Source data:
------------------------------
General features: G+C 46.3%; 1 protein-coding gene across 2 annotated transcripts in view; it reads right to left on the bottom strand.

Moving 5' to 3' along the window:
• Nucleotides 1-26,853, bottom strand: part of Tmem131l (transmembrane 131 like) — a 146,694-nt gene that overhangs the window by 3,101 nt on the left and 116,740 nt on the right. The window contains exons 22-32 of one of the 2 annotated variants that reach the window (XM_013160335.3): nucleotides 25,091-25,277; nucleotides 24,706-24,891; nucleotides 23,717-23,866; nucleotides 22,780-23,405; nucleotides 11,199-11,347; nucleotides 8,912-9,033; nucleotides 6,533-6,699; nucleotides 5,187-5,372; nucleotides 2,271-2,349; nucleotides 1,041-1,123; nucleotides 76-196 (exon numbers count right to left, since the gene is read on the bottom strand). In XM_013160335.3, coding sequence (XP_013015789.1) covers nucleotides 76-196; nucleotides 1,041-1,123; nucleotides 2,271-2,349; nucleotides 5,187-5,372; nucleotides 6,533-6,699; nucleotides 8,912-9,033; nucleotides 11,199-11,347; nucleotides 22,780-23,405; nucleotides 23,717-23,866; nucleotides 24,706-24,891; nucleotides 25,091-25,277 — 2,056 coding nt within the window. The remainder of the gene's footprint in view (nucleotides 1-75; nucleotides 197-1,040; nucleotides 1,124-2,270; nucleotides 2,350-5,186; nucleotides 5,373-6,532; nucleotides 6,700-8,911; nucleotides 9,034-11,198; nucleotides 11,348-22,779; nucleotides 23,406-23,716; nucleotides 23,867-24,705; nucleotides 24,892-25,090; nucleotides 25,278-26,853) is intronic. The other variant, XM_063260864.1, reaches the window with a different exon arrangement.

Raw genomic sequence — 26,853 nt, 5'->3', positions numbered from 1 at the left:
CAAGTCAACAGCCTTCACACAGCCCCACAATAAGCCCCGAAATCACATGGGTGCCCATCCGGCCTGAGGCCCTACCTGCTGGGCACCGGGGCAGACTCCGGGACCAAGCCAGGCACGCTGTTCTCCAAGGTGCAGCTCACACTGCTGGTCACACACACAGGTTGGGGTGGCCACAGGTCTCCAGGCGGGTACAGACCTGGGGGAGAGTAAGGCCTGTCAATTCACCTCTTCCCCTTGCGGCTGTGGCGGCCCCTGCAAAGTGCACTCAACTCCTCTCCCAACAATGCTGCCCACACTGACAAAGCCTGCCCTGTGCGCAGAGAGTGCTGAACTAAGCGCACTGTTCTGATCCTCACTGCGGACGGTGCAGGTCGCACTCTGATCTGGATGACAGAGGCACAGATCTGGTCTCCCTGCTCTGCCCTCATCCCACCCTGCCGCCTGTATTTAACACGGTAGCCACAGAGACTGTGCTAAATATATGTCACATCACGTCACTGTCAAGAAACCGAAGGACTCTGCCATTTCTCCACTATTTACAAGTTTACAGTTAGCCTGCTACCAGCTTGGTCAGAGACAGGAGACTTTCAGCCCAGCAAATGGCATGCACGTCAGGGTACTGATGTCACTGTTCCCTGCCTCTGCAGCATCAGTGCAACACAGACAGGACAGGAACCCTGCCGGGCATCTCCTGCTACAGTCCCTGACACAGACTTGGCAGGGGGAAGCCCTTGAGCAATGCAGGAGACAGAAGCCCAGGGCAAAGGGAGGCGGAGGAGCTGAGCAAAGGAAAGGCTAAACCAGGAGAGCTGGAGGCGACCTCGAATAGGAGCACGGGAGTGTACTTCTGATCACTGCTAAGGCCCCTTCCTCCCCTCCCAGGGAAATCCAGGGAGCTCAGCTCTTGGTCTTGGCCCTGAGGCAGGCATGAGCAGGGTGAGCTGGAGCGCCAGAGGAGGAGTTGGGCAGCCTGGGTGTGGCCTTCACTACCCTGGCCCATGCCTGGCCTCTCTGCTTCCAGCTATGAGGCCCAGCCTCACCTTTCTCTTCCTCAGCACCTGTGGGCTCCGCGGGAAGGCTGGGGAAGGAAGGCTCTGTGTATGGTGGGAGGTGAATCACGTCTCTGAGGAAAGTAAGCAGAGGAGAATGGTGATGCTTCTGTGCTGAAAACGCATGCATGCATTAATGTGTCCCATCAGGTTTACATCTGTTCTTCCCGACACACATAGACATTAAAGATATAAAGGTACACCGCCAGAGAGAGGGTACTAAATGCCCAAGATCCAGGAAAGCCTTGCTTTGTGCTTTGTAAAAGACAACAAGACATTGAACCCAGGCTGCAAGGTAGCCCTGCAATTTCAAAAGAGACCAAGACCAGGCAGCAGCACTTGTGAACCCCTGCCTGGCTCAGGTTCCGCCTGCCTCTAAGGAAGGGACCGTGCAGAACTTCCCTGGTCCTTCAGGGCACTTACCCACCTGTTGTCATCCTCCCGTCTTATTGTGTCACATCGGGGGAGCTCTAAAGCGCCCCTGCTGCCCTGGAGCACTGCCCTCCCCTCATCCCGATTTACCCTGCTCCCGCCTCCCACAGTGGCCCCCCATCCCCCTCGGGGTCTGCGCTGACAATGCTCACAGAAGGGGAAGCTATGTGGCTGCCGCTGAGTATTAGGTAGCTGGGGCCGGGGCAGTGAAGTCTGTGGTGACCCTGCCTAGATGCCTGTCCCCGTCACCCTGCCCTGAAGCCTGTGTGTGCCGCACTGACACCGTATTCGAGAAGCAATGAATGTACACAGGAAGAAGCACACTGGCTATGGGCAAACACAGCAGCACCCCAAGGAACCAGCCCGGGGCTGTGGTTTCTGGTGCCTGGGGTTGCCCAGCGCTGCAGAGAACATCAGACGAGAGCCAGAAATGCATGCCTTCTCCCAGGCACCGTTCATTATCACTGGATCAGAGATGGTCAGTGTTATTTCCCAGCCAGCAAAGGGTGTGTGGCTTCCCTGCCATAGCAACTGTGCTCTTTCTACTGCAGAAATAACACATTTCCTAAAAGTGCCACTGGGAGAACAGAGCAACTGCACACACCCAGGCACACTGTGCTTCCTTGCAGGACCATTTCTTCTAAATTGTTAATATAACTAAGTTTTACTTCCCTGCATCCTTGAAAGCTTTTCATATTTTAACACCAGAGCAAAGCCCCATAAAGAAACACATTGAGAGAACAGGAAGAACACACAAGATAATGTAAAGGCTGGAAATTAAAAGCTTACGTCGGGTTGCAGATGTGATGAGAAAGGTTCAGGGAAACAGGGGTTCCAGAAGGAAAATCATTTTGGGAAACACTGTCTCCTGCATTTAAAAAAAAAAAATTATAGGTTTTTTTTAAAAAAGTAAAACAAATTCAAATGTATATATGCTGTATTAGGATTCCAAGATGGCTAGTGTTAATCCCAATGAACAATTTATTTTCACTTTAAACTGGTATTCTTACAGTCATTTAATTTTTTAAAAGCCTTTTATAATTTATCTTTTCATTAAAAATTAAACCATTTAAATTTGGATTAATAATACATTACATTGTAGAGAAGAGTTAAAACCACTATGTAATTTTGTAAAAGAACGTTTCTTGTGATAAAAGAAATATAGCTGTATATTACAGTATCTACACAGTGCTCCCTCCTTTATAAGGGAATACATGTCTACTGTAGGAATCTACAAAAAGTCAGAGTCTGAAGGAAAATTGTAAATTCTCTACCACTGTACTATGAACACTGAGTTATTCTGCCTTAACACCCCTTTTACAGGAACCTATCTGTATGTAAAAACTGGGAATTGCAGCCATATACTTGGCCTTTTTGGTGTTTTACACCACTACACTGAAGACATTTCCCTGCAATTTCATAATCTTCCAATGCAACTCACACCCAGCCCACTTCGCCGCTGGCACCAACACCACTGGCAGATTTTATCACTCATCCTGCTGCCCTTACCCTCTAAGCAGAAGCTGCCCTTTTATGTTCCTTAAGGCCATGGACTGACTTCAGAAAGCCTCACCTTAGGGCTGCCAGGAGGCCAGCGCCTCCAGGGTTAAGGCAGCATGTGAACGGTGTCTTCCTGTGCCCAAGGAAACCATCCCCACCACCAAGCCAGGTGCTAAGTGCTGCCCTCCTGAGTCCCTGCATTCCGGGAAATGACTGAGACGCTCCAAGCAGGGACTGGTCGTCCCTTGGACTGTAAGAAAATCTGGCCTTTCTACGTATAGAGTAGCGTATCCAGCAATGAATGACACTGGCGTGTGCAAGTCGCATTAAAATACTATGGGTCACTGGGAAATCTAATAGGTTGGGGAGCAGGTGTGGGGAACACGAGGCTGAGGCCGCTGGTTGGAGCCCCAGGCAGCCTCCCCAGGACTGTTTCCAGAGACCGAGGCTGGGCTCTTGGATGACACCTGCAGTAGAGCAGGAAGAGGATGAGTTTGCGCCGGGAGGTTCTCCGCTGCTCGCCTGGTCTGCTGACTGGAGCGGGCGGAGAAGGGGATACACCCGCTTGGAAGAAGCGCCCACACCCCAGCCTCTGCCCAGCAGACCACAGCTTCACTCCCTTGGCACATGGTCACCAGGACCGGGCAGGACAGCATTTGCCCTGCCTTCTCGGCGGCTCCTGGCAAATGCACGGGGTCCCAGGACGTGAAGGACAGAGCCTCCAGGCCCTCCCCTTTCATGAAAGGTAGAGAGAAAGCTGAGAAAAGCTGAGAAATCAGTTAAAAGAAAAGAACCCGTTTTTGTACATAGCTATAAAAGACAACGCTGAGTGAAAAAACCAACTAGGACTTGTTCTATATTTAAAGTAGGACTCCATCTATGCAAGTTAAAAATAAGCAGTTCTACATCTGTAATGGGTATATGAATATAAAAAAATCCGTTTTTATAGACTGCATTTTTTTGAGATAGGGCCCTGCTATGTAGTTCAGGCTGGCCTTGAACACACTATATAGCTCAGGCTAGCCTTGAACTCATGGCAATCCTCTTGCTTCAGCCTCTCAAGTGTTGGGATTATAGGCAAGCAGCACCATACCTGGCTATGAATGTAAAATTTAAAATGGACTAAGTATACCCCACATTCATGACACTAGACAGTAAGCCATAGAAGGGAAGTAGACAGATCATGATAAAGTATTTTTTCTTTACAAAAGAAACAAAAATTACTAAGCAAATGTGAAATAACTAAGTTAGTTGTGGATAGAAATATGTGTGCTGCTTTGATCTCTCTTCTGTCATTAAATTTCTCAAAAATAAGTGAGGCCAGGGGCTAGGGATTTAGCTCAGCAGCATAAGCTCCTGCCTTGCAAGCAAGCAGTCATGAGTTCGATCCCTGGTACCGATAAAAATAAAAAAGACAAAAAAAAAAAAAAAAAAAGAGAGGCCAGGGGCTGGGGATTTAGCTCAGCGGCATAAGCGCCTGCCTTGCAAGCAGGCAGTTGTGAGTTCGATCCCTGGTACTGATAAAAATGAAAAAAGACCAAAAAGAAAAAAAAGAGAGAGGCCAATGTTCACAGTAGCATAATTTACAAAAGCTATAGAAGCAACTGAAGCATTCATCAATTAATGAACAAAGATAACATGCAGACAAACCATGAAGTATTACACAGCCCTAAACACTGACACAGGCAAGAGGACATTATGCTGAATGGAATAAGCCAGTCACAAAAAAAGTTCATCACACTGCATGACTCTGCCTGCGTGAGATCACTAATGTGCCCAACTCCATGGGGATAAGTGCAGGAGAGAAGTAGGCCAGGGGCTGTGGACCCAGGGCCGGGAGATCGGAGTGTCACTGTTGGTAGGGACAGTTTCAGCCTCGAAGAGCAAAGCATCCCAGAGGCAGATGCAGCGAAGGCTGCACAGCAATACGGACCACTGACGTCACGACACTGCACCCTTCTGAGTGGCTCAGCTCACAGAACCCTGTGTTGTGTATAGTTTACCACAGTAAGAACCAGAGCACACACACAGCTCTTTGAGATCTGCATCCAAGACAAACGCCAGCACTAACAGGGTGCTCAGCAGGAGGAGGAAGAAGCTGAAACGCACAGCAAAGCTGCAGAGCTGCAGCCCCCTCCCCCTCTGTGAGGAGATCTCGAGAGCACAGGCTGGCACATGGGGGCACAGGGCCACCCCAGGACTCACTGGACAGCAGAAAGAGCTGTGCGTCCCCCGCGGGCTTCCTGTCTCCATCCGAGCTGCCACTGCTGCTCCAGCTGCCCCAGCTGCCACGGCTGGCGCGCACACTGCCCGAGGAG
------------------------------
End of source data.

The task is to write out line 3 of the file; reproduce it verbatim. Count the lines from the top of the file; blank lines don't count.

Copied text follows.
• Nucleotides 1-26,853, bottom strand: part of Tmem131l (transmembrane 131 like) — a 146,694-nt gene that overhangs the window by 3,101 nt on the left and 116,740 nt on the right. The window contains exons 22-32 of one of the 2 annotated variants that reach the window (XM_013160335.3): nucleotides 25,091-25,277; nucleotides 24,706-24,891; nucleotides 23,717-23,866; nucleotides 22,780-23,405; nucleotides 11,199-11,347; nucleotides 8,912-9,033; nucleotides 6,533-6,699; nucleotides 5,187-5,372; nucleotides 2,271-2,349; nucleotides 1,041-1,123; nucleotides 76-196 (exon numbers count right to left, since the gene is read on the bottom strand). In XM_013160335.3, coding sequence (XP_013015789.1) covers nucleotides 76-196; nucleotides 1,041-1,123; nucleotides 2,271-2,349; nucleotides 5,187-5,372; nucleotides 6,533-6,699; nucleotides 8,912-9,033; nucleotides 11,199-11,347; nucleotides 22,780-23,405; nucleotides 23,717-23,866; nucleotides 24,706-24,891; nucleotides 25,091-25,277 — 2,056 coding nt within the window. The remainder of the gene's footprint in view (nucleotides 1-75; nucleotides 197-1,040; nucleotides 1,124-2,270; nucleotides 2,350-5,186; nucleotides 5,373-6,532; nucleotides 6,700-8,911; nucleotides 9,034-11,198; nucleotides 11,348-22,779; nucleotides 23,406-23,716; nucleotides 23,867-24,705; nucleotides 24,892-25,090; nucleotides 25,278-26,853) is intronic. The other variant, XM_063260864.1, reaches the window with a different exon arrangement.